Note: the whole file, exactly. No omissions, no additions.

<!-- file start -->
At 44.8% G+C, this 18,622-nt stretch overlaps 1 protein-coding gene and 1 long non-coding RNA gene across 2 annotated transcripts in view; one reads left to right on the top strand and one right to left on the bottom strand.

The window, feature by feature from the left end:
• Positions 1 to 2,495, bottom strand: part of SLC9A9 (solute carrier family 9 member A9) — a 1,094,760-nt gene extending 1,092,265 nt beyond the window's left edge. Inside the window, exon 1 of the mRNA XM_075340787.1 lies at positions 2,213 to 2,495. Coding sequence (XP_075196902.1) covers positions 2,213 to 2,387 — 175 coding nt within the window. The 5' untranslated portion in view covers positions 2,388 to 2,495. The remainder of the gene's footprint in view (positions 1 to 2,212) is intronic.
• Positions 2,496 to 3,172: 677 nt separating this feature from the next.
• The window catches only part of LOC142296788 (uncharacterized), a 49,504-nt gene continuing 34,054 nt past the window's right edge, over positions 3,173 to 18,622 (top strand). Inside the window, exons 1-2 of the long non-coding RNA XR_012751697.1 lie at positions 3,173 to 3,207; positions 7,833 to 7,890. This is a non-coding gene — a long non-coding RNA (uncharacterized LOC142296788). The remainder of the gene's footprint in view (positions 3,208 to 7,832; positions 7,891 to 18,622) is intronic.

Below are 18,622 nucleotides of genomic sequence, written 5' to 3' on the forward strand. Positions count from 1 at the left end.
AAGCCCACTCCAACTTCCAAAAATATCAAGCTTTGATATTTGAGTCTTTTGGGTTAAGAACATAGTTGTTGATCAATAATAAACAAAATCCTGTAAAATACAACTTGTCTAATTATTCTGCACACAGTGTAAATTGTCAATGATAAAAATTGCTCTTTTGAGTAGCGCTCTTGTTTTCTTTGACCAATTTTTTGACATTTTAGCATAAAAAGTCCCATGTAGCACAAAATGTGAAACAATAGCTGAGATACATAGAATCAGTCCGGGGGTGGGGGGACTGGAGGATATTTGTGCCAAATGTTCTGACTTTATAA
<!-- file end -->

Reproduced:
At 44.8% G+C, this 18,622-nt stretch overlaps 1 protein-coding gene and 1 long non-coding RNA gene across 2 annotated transcripts in view; one reads left to right on the top strand and one right to left on the bottom strand.

The window, feature by feature from the left end:
• Positions 1 to 2,495, bottom strand: part of SLC9A9 (solute carrier family 9 member A9) — a 1,094,760-nt gene extending 1,092,265 nt beyond the window's left edge. Inside the window, exon 1 of the mRNA XM_075340787.1 lies at positions 2,213 to 2,495. Coding sequence (XP_075196902.1) covers positions 2,213 to 2,387 — 175 coding nt within the window. The 5' untranslated portion in view covers positions 2,388 to 2,495. The remainder of the gene's footprint in view (positions 1 to 2,212) is intronic.
• Positions 2,496 to 3,172: 677 nt separating this feature from the next.
• The window catches only part of LOC142296788 (uncharacterized), a 49,504-nt gene continuing 34,054 nt past the window's right edge, over positions 3,173 to 18,622 (top strand). Inside the window, exons 1-2 of the long non-coding RNA XR_012751697.1 lie at positions 3,173 to 3,207; positions 7,833 to 7,890. This is a non-coding gene — a long non-coding RNA (uncharacterized LOC142296788). The remainder of the gene's footprint in view (positions 3,208 to 7,832; positions 7,891 to 18,622) is intronic.

Below are 18,622 nucleotides of genomic sequence, written 5' to 3' on the forward strand. Positions count from 1 at the left end.
AAGCCCACTCCAACTTCCAAAAATATCAAGCTTTGATATTTGAGTCTTTTGGGTTAAGAACATAGTTGTTGATCAATAATAAACAAAATCCTGTAAAATACAACTTGTCTAATTATTCTGCACACAGTGTAAATTGTCAATGATAAAAATTGCTCTTTTGAGTAGCGCTCTTGTTTTCTTTGACCAATTTTTTGACATTTTAGCATAAAAAGTCCCATGTAGCACAAAATGTGAAACAATAGCTGAGATACATAGAATCAGTCCGGGGGTGGGGGGACTGGAGGATATTTGTGCCAAATGTTCTGACTTTATAA